Black Bear and Mi­gra­tory Game Bird Stamps se­lected

Record Observer - - SPORTS -

A Delaware res­i­dent has won this year’s Mary­land Black Bear Con­ser­va­tion Stamp De­sign Con­test, while the award for top Mi­gra­tory Game Bird Stamp De­sign went to a Worces­ter County res­i­dent.

The win­ners were cho­sen by a panel of judges April 28 at the 47th an­nual Ward World Cham­pi­onship Wild­fowl Carv­ing Com­pe­ti­tion and Art Fes­ti­val in Ocean City.

Steve Oliver of New Cas­tle, Del. won the 21st an­nual Mary­land Black Bear Con­ser­va­tion Stamp De­sign Con­test with his paint­ing, Au­tumn Color, a close-up por­trait of a black bear with warm tones of fall fo­liage sur­round­ing him. This is his sev­enth win since first en­ter­ing the con­test in 2000.

“I sub­mit each year be­cause I be­lieve in the pro­gram and want to sup­port any­thing that helps pro­tect wildlife and help peo­ple un­der­stand why black bears do what they do,” Oliver said.

Pro­ceeds from the sale of Black Bear Con­ser­va­tion Stamps and other re­lated items are used to com­pen­sate Mar yland farm­ers ex­pe­ri­enc­ing dam­age caused by black bears. These pro­ceeds are added to the Black Bear Com­pen­sa­tion Fund. The bear stamps and other re­lated items can be pur­chased on the depart­ment’s on­line store.

Paul Makuchal of Po­comoke City won the 42nd an­nual Mar yland Mi­gra­tor y Game Bird Stamp De­sign Con­test with his paint­ing, Black­wa­ter Vis­i­tors, an im­age fea­tur­ing two black ducks, a drake, and a hen fly­ing low above Eastern Shore marshland.

The art­work will be fea­tured on the stamps hunters pur­chase to hunt all mi­gra­tory game birds in the state with the pro­ceeds fund­ing mi­gra­tor y game bird re­search and habi­tat en­hance­ment on pub­lic lands. Since 1974, stamp sales have pro­vided more than $7 mil­lion for mi­gra­tor y game projects.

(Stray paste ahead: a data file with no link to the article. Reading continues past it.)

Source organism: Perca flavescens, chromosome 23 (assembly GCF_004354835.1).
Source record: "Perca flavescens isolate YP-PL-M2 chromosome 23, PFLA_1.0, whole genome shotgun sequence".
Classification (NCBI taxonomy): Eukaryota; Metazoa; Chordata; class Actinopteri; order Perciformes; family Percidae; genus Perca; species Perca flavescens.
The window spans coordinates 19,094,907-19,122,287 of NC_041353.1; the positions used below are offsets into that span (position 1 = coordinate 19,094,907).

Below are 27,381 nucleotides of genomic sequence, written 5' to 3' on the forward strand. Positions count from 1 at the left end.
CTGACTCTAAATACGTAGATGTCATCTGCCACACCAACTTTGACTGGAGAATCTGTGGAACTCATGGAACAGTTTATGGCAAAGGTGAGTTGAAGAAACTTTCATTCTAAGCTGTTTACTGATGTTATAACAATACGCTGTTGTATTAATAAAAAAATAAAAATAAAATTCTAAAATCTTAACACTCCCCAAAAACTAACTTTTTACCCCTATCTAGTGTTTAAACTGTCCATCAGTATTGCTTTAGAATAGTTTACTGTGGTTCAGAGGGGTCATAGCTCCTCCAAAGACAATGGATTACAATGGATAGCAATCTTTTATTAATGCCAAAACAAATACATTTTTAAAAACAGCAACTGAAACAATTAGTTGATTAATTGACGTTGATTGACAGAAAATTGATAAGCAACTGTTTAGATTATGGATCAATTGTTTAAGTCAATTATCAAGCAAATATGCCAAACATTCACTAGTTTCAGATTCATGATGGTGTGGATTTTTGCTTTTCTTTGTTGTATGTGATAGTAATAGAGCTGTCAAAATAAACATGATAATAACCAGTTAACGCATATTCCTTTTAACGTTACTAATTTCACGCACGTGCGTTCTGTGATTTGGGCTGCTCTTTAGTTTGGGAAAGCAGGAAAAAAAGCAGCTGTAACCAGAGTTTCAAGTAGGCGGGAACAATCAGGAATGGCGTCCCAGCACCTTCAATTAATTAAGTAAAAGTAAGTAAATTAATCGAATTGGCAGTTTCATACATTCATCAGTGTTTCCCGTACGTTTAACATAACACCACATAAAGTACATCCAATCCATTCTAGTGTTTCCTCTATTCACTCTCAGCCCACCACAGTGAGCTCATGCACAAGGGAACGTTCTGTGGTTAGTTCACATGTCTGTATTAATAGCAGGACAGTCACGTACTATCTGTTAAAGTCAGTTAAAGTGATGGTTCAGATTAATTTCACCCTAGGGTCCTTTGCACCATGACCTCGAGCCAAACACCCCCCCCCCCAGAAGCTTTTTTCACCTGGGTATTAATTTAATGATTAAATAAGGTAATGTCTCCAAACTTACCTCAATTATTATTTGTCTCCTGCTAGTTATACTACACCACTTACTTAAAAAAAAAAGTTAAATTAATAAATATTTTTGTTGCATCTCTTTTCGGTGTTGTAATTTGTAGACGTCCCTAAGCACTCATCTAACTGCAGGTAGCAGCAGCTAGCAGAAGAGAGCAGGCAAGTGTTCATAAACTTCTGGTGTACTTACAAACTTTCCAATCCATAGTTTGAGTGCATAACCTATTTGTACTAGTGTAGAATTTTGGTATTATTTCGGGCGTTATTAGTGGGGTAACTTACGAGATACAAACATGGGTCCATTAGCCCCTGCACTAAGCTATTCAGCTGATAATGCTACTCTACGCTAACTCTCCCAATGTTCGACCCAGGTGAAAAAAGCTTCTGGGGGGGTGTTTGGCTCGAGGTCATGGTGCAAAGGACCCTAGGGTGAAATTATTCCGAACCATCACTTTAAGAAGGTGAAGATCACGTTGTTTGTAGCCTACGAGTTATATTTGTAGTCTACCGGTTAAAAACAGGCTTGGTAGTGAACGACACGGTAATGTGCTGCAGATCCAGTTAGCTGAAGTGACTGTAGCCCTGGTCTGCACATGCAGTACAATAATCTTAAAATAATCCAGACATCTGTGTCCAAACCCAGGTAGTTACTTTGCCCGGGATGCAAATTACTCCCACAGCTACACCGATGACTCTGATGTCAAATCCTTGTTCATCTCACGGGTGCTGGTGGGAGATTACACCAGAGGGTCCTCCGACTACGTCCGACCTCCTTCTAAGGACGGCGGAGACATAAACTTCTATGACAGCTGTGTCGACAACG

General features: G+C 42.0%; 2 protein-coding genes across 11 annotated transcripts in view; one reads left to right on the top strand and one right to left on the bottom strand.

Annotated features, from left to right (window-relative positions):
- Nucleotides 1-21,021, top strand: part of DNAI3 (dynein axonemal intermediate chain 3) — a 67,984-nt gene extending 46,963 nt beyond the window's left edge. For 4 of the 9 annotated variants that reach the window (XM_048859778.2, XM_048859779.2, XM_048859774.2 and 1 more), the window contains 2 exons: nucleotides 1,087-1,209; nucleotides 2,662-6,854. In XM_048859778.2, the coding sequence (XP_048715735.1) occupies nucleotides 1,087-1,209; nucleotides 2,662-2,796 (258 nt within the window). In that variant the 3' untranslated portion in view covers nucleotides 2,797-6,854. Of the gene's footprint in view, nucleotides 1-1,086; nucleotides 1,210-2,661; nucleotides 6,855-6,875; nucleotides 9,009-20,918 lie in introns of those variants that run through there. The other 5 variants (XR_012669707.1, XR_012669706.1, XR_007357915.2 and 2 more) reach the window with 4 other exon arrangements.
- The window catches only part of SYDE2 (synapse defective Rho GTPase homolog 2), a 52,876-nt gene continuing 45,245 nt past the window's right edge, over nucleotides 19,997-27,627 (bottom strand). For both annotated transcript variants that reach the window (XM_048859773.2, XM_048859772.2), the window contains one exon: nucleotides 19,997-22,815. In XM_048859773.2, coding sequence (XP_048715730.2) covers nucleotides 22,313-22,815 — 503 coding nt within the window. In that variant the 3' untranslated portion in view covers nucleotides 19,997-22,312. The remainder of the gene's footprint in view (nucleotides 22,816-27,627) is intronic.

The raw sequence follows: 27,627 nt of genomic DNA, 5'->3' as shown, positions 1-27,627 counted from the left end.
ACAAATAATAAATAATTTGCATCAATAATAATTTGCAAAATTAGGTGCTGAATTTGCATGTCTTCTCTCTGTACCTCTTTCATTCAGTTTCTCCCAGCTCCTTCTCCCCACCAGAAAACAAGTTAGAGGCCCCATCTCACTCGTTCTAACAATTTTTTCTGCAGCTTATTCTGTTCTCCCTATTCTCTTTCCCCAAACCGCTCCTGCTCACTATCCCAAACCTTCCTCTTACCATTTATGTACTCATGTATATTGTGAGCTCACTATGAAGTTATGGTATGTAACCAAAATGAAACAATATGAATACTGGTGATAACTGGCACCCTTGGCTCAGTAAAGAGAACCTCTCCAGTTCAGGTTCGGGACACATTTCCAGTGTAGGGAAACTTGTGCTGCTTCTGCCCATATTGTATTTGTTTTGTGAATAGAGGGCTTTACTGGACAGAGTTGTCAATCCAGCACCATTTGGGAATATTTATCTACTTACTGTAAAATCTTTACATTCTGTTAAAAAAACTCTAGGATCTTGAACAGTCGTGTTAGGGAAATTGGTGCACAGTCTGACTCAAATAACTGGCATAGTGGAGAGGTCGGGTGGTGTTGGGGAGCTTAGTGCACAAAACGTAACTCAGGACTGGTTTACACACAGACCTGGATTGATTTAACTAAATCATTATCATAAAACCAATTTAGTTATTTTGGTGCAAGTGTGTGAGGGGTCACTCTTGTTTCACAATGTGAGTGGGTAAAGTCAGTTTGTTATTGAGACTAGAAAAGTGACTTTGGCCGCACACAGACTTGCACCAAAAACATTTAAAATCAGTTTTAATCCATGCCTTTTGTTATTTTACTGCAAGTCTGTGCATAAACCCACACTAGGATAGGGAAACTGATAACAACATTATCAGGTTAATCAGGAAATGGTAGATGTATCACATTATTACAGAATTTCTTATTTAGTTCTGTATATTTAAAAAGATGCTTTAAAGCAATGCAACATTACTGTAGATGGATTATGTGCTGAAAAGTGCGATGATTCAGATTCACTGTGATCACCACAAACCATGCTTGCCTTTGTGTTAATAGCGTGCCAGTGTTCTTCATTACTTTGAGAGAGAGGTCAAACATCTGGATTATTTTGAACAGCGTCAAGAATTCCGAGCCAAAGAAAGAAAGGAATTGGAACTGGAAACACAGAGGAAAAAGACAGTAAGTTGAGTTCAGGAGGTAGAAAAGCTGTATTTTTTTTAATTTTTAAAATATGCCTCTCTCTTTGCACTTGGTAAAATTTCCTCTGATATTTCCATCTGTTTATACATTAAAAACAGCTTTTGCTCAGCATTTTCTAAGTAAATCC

This is Makuchal’s fourth Mar yland Mi­gra­tor y Game Bird Stamp Con­test win, fol­low­ing his pre­vi­ous se­lec­tions in 1998, 2006, and 2013.

“It’s a thrill to win the con­test again and a great honor to be part of the event,” Makuchal said.

* * * Kent Nar­rows tour­na­ment Reg­is­tra­tion is now open on the Coastal Conser va­tion As­so­ci­a­tion of Mar yland web­site (ccamd.org) for this year’s 14th an­nual Kent Nar­rows Fly & Light Tackle Tour­na­ment. The tour­na­ment is Satur­day, June 3, head­quar­tered at The Jetty dock bar. The cost of the tour­na­ment is $50 per an­gler, which in­cludes food and beer at the bar.

This year’s tour­na­ment will in­clude a live leader­board via the iAn­gler Tour­na­ment app. Spon­sors of the tour­na­ment in­clude Huk Per­for­mance Fish­ing, Dvo­rak Elec­tri­cal Con­trac­tors, Costa, and Shore Tackle & Cus­tom Rods. Any­one reg­is­ter­ing by May 18 will re­ceive a free Huk tour­na­ment shirt.

* * * Fish­ing re­port May 3 marked the last day of striped bass catc­hand-re­lease fish­ing on the Susque­hanna River and flats. An­glers who stuck it out en­joyed some out­stand­ing ac­tion for striped bass in the 30-inch size range around the out­side edges of the flats for the last week or so.

Af­ter a slow start to the tro­phy rock­fish sea­son in Mary­land’s por­tion of the Ch­e­sa­peake Bay, this could be the best time to reel in a big one be­fore they head out to the ocean. The first full week of May usu­ally of­fers the best chances and last year there was a four-day blitz in the mid­dle and lower bay re­gions.

The best places to troll in

Au­tumn Color by Steve Oliver

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